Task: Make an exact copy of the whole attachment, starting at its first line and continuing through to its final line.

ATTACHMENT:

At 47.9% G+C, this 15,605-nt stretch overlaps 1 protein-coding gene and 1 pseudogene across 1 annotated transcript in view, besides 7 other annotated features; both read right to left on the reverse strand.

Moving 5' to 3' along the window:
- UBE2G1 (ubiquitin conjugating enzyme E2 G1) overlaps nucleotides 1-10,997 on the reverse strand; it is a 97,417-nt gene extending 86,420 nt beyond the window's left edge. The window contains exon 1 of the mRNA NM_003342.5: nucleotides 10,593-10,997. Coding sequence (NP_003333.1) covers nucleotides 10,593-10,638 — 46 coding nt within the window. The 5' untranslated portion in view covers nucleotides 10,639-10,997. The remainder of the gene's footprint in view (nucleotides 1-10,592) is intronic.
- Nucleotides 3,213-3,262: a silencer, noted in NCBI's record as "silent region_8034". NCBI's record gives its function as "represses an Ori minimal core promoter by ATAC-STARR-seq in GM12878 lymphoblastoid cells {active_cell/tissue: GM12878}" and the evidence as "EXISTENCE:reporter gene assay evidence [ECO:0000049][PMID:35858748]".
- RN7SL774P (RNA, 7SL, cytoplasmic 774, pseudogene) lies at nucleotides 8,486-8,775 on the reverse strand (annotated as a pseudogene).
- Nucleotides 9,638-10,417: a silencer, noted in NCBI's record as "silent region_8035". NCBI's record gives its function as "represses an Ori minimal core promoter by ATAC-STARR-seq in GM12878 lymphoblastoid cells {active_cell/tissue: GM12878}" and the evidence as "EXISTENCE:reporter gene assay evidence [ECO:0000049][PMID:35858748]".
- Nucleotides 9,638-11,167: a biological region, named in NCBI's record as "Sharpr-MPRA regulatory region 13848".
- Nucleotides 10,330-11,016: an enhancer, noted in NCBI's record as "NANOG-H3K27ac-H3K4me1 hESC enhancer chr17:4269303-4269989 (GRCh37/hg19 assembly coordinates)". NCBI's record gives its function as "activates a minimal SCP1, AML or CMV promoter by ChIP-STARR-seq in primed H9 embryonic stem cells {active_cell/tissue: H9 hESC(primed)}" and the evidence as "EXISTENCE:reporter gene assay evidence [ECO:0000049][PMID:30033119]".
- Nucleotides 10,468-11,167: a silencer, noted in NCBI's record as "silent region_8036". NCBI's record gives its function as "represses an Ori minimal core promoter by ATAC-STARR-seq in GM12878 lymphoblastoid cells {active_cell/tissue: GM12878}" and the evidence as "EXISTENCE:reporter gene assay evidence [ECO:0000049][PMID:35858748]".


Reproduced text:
At 47.9% G+C, this 15,605-nt stretch overlaps 1 protein-coding gene and 1 pseudogene across 1 annotated transcript in view, besides 7 other annotated features; both read right to left on the reverse strand.

Moving 5' to 3' along the window:
- UBE2G1 (ubiquitin conjugating enzyme E2 G1) overlaps nucleotides 1-10,997 on the reverse strand; it is a 97,417-nt gene extending 86,420 nt beyond the window's left edge. The window contains exon 1 of the mRNA NM_003342.5: nucleotides 10,593-10,997. Coding sequence (NP_003333.1) covers nucleotides 10,593-10,638 — 46 coding nt within the window. The 5' untranslated portion in view covers nucleotides 10,639-10,997. The remainder of the gene's footprint in view (nucleotides 1-10,592) is intronic.
- Nucleotides 3,213-3,262: a silencer, noted in NCBI's record as "silent region_8034". NCBI's record gives its function as "represses an Ori minimal core promoter by ATAC-STARR-seq in GM12878 lymphoblastoid cells {active_cell/tissue: GM12878}" and the evidence as "EXISTENCE:reporter gene assay evidence [ECO:0000049][PMID:35858748]".
- RN7SL774P (RNA, 7SL, cytoplasmic 774, pseudogene) lies at nucleotides 8,486-8,775 on the reverse strand (annotated as a pseudogene).
- Nucleotides 9,638-10,417: a silencer, noted in NCBI's record as "silent region_8035". NCBI's record gives its function as "represses an Ori minimal core promoter by ATAC-STARR-seq in GM12878 lymphoblastoid cells {active_cell/tissue: GM12878}" and the evidence as "EXISTENCE:reporter gene assay evidence [ECO:0000049][PMID:35858748]".
- Nucleotides 9,638-11,167: a biological region, named in NCBI's record as "Sharpr-MPRA regulatory region 13848".
- Nucleotides 10,330-11,016: an enhancer, noted in NCBI's record as "NANOG-H3K27ac-H3K4me1 hESC enhancer chr17:4269303-4269989 (GRCh37/hg19 assembly coordinates)". NCBI's record gives its function as "activates a minimal SCP1, AML or CMV promoter by ChIP-STARR-seq in primed H9 embryonic stem cells {active_cell/tissue: H9 hESC(primed)}" and the evidence as "EXISTENCE:reporter gene assay evidence [ECO:0000049][PMID:30033119]".
- Nucleotides 10,468-11,167: a silencer, noted in NCBI's record as "silent region_8036". NCBI's record gives its function as "represses an Ori minimal core promoter by ATAC-STARR-seq in GM12878 lymphoblastoid cells {active_cell/tissue: GM12878}" and the evidence as "EXISTENCE:reporter gene assay evidence [ECO:0000049][PMID:35858748]".